WASHINGTON -- The United States did not rush the invasion of Iraq, President Bush said yesterday as he marked the 60th anniversary of the Allied landing in Nazi-occupied France during World War II.
"There was a great military victory going into Baghdad. . . . It was well planned and well thought out," Bush said in an NBC News interview responding to a question about planning for D-day and criticism that the United States did not prepare as carefully before going into Baghdad.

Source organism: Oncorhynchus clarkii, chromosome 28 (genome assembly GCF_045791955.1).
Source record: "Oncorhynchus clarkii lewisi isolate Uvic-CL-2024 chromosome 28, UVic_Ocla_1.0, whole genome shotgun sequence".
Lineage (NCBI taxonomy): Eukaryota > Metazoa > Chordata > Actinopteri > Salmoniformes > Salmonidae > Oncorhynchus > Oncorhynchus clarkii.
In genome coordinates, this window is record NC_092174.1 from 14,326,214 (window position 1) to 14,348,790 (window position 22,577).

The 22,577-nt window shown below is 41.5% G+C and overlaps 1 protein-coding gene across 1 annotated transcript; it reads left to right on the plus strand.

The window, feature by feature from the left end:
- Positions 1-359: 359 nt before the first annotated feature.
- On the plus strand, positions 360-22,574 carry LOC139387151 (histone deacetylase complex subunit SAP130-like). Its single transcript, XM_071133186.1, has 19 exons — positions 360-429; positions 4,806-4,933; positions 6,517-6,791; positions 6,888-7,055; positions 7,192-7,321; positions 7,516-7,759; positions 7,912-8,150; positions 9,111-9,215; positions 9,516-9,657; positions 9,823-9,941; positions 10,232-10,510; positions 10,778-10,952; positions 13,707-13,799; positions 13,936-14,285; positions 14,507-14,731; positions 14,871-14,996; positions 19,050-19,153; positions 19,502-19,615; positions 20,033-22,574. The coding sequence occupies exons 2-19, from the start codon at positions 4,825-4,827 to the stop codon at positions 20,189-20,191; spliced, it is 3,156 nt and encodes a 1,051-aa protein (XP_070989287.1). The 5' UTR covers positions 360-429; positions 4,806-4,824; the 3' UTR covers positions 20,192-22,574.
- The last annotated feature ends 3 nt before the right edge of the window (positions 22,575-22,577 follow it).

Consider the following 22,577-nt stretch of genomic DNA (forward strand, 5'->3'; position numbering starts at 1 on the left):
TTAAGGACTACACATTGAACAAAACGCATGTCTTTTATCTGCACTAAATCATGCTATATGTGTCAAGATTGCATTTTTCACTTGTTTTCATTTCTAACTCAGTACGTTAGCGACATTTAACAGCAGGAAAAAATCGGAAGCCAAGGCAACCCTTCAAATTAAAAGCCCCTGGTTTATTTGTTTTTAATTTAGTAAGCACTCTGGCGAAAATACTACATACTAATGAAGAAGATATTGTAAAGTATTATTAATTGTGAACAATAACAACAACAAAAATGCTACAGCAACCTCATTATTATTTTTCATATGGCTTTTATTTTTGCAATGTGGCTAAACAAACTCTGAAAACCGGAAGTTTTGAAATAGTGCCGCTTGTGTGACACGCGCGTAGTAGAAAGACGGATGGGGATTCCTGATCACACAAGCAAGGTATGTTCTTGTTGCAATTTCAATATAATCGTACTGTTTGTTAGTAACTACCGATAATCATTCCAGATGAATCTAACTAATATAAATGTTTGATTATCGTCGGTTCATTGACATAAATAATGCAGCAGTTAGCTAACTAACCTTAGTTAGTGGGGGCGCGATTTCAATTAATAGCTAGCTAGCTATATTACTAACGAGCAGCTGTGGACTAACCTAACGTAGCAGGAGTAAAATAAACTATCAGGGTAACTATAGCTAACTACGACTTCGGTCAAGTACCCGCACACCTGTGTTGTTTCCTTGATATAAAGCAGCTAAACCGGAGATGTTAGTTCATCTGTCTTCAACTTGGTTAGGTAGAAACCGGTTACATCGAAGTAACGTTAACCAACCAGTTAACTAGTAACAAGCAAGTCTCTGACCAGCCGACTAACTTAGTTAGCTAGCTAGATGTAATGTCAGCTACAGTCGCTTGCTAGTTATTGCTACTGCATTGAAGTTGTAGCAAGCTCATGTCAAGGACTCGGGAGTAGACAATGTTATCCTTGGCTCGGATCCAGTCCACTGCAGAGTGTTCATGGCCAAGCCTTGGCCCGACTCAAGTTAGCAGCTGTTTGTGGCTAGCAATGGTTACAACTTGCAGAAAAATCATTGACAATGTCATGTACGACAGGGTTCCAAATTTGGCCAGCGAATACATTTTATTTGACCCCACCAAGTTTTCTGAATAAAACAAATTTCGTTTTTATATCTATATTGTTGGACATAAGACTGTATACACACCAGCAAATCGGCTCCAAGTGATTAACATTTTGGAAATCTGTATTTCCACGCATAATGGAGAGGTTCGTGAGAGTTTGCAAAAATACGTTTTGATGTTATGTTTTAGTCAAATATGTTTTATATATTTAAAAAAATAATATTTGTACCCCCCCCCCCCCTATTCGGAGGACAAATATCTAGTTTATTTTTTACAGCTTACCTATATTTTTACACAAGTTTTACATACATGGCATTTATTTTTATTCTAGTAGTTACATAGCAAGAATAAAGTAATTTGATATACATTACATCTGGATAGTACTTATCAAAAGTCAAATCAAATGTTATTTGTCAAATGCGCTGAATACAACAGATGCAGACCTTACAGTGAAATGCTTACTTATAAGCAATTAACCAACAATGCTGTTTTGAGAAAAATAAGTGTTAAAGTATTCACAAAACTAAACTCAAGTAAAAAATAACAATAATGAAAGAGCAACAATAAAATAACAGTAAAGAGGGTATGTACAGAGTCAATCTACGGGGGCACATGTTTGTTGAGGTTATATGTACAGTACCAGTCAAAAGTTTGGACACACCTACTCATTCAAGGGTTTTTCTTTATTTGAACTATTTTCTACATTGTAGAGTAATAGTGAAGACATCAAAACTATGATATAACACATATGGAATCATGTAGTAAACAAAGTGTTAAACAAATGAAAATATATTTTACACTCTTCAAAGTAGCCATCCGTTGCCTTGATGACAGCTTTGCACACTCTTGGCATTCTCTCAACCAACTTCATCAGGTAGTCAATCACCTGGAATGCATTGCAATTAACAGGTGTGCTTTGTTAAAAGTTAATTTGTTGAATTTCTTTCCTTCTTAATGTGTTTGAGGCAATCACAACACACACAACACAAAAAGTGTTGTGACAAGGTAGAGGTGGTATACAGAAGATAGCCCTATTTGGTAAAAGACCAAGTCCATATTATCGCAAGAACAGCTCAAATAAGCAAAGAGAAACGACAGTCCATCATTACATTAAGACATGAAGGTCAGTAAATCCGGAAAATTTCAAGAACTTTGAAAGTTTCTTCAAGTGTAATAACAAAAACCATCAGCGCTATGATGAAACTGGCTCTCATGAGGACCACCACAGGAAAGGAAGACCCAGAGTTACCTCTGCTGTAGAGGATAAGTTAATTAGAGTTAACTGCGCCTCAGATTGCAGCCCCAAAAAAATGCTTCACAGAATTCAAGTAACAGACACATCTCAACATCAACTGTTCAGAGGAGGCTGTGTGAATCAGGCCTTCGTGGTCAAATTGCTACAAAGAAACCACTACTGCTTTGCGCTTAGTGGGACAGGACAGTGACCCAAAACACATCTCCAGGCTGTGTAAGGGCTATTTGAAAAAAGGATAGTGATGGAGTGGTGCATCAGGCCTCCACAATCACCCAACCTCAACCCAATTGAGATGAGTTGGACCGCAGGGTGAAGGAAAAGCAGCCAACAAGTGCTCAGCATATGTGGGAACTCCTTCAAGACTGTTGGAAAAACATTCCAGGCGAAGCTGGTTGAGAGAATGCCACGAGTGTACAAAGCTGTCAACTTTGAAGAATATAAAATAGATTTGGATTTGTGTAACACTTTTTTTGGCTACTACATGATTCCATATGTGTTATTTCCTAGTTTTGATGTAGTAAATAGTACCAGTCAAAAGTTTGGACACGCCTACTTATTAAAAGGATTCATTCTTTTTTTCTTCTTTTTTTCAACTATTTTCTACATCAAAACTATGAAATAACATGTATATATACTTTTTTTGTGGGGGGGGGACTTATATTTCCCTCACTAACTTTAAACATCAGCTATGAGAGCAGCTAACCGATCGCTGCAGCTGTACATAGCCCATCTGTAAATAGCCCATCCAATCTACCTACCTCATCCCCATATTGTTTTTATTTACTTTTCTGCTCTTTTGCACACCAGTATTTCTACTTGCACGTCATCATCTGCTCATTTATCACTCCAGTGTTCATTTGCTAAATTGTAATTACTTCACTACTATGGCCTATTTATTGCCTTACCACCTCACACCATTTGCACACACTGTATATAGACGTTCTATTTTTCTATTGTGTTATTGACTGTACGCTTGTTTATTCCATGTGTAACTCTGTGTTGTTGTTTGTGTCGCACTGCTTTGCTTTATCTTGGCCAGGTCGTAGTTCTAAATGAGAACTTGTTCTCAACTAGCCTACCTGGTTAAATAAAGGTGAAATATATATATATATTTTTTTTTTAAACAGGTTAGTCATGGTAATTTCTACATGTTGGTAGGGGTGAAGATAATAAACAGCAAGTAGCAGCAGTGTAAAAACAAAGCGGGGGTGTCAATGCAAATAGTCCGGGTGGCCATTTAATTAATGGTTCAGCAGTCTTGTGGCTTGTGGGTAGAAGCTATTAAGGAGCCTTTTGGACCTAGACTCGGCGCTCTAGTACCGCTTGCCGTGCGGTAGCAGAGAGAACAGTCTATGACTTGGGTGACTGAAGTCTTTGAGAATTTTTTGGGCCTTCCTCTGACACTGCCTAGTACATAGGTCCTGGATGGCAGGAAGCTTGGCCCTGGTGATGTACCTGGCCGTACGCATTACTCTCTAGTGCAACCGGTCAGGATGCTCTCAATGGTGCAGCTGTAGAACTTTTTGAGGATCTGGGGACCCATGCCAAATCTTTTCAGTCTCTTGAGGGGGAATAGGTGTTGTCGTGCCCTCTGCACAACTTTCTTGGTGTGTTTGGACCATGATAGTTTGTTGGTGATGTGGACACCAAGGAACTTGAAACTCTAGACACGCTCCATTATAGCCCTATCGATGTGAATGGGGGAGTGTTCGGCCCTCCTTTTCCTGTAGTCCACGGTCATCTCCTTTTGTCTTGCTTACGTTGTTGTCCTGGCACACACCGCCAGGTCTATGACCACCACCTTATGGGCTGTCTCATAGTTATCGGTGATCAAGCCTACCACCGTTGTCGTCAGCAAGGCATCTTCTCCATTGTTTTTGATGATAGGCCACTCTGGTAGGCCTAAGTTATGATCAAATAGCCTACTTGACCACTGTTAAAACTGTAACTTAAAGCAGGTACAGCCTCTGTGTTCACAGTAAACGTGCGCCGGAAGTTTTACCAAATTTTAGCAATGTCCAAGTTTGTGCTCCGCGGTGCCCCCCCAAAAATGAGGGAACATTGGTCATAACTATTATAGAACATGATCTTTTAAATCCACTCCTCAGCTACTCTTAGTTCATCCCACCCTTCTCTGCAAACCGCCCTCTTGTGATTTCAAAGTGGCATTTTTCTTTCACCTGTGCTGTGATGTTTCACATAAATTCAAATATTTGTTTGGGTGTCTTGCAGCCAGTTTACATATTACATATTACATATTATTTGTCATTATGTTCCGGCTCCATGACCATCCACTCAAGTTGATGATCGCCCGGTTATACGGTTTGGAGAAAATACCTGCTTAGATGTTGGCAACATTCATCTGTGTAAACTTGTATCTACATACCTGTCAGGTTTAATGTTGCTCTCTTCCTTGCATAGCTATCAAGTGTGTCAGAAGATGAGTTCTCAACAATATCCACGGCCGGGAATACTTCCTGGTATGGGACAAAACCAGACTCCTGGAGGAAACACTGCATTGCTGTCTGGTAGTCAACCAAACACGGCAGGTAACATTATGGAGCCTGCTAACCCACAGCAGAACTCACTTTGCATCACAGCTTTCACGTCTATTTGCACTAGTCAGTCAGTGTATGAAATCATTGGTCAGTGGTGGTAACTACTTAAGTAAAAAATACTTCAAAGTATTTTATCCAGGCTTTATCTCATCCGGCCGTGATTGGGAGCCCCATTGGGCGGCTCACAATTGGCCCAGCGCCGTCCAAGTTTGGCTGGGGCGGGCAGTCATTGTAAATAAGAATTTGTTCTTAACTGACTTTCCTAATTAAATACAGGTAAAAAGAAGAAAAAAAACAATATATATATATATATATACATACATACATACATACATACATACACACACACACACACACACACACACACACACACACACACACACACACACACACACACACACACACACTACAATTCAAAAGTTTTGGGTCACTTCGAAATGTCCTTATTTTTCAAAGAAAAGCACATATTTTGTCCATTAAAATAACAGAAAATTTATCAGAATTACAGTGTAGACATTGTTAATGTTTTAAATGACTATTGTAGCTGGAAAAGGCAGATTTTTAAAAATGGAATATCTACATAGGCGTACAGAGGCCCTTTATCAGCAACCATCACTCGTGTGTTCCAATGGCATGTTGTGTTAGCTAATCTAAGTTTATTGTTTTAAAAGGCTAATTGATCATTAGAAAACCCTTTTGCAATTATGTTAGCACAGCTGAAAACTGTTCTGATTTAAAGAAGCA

Although Bush conceded that "the enemy didn't lay down its arms like we had hoped," he took issue with suggestions that the US-led coalition in Iraq had rushed preparations for the war and postwar period. "If you're looking for parallels in World War II, it took about four years to get an active reconstruction effort going" in the aftermath of the war, Bush said.
Asked whether he expected that there would be fewer US troops in Iraq in six months or more, Bush said he was not going to "pick a timetable" for the crucial mission of training a capable Iraqi military force.
Asked whether the United States would need to reinstate the military draft that was in effect during World War II, Bush replied, "No."